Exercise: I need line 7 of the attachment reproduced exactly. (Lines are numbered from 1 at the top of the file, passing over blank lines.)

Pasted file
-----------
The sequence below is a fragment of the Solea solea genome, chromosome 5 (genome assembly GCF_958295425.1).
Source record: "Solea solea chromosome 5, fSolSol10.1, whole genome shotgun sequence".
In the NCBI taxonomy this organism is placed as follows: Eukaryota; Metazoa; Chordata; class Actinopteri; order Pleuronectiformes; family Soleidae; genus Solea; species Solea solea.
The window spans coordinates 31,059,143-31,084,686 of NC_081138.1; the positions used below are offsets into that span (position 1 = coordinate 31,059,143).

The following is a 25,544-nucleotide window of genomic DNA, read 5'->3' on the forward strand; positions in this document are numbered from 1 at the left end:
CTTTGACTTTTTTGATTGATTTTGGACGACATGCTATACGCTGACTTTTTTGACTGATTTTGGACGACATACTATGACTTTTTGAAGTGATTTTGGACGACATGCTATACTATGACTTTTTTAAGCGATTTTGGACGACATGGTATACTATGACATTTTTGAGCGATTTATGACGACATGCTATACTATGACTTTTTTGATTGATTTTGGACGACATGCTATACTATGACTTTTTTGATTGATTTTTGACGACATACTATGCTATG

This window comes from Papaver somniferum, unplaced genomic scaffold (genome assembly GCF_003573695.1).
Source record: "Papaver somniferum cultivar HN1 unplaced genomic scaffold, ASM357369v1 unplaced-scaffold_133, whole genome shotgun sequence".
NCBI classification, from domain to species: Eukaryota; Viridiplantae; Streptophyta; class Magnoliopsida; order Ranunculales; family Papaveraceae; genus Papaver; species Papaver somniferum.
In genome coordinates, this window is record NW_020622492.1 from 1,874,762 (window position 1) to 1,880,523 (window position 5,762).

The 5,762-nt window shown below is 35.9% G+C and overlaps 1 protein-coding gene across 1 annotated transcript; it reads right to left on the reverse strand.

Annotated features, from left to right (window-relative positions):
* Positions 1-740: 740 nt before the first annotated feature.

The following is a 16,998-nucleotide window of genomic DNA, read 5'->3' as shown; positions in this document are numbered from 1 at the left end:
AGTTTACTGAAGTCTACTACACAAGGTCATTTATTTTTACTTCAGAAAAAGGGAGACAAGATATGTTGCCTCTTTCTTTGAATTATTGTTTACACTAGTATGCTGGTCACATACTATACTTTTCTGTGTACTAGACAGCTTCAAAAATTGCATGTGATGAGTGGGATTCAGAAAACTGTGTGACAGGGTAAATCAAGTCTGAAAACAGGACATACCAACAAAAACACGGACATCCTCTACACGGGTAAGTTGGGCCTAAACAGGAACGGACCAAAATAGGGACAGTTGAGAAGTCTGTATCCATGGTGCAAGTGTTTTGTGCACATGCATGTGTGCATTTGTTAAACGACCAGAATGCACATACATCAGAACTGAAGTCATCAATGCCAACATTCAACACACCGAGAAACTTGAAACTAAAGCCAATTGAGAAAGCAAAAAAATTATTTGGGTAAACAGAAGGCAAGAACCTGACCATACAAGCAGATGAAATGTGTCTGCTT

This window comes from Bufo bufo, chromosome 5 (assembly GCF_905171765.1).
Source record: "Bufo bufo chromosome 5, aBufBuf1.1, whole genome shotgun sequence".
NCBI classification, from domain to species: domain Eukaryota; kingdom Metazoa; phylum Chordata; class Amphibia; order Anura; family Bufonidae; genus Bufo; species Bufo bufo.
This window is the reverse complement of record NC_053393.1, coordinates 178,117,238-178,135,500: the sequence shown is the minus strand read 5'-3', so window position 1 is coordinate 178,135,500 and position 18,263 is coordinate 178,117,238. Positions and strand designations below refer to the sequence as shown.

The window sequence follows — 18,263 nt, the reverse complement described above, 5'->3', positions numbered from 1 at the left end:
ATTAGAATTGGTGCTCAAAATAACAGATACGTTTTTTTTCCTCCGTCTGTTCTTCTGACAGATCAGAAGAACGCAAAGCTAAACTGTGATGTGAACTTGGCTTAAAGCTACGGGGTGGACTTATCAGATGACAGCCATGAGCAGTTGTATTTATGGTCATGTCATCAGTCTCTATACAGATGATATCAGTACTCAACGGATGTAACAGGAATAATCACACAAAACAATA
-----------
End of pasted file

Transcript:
This window comes from Papaver somniferum, unplaced genomic scaffold (genome assembly GCF_003573695.1).